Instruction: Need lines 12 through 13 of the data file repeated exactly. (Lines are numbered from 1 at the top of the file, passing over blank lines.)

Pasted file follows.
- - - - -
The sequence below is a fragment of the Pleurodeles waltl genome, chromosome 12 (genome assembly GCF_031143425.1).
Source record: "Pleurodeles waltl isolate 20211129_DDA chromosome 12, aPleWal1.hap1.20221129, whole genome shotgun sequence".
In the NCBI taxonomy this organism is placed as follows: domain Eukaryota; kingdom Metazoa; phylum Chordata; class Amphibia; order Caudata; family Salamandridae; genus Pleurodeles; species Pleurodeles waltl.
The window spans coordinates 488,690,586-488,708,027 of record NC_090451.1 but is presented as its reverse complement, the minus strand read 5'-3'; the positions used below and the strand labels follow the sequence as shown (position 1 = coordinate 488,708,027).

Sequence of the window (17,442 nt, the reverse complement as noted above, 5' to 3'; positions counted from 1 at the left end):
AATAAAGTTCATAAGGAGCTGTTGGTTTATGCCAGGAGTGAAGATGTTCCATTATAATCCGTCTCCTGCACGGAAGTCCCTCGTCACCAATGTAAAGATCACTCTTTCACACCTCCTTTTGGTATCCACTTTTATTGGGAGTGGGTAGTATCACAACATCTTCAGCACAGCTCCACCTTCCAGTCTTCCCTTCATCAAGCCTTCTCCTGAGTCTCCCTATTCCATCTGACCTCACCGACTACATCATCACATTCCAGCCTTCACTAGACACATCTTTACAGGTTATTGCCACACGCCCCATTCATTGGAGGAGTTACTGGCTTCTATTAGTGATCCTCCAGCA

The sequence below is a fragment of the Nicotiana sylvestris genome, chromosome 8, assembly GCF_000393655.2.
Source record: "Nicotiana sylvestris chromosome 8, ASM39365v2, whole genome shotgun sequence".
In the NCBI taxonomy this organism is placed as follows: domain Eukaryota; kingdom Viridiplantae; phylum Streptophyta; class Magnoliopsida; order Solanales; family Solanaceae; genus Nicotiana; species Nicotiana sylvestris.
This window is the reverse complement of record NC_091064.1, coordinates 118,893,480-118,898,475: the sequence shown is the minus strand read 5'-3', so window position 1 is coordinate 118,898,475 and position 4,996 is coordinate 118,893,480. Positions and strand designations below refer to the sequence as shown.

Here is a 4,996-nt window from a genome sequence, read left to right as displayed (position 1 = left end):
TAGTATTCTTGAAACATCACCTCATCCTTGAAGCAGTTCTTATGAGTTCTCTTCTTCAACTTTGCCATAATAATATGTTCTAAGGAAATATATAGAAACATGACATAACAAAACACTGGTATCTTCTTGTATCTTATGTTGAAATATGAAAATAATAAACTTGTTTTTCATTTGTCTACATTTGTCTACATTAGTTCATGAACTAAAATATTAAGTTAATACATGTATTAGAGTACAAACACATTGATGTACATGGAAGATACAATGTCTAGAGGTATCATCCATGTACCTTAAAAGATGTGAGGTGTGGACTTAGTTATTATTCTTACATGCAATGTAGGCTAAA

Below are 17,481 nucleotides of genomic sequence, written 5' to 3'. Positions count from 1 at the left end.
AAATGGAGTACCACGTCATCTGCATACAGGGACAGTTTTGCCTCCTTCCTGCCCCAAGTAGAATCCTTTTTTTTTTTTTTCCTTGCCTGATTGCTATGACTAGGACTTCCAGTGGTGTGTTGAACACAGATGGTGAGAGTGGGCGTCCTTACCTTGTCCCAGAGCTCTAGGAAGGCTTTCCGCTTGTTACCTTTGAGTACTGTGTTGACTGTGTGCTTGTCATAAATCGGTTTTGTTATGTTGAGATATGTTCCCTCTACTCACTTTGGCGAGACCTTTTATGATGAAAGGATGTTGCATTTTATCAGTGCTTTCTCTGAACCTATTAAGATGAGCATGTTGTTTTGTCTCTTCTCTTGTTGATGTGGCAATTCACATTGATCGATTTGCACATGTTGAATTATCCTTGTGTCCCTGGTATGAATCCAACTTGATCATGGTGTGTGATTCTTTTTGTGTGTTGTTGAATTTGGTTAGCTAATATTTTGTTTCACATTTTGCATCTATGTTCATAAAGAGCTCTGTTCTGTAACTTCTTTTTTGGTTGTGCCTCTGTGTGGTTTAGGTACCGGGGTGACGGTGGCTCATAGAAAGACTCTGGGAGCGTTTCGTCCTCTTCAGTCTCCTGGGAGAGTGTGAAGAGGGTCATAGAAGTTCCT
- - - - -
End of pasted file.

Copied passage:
TAGTATTCTTGAAACATCACCTCATCCTTGAAGCAGTTCTTATGAGTTCTCTTCTTCAACTTTGCCATAATAATATGTTCTAAGGAAATATATAGAAACATGACATAACAAAACACTGGTATCTTCTTGTATCTTATGTTGAAATATGAAAATAATAAACTTGTTTTTCATTTGTCTACATTTGTCTACATTAGTTCATGAACTAAAATATTAAGTTAATACATGTATTAGAGTACAAACACATTGATGTACATGGAAGATACAATGTCTAGAGGTATCATCCATGTACCTTAAAAGATGTGAGGTGTGGACTTAGTTATTATTCTTACATGCAATGTAGGCTAAA

Below are 17,481 nucleotides of genomic sequence, written 5' to 3'. Positions count from 1 at the left end.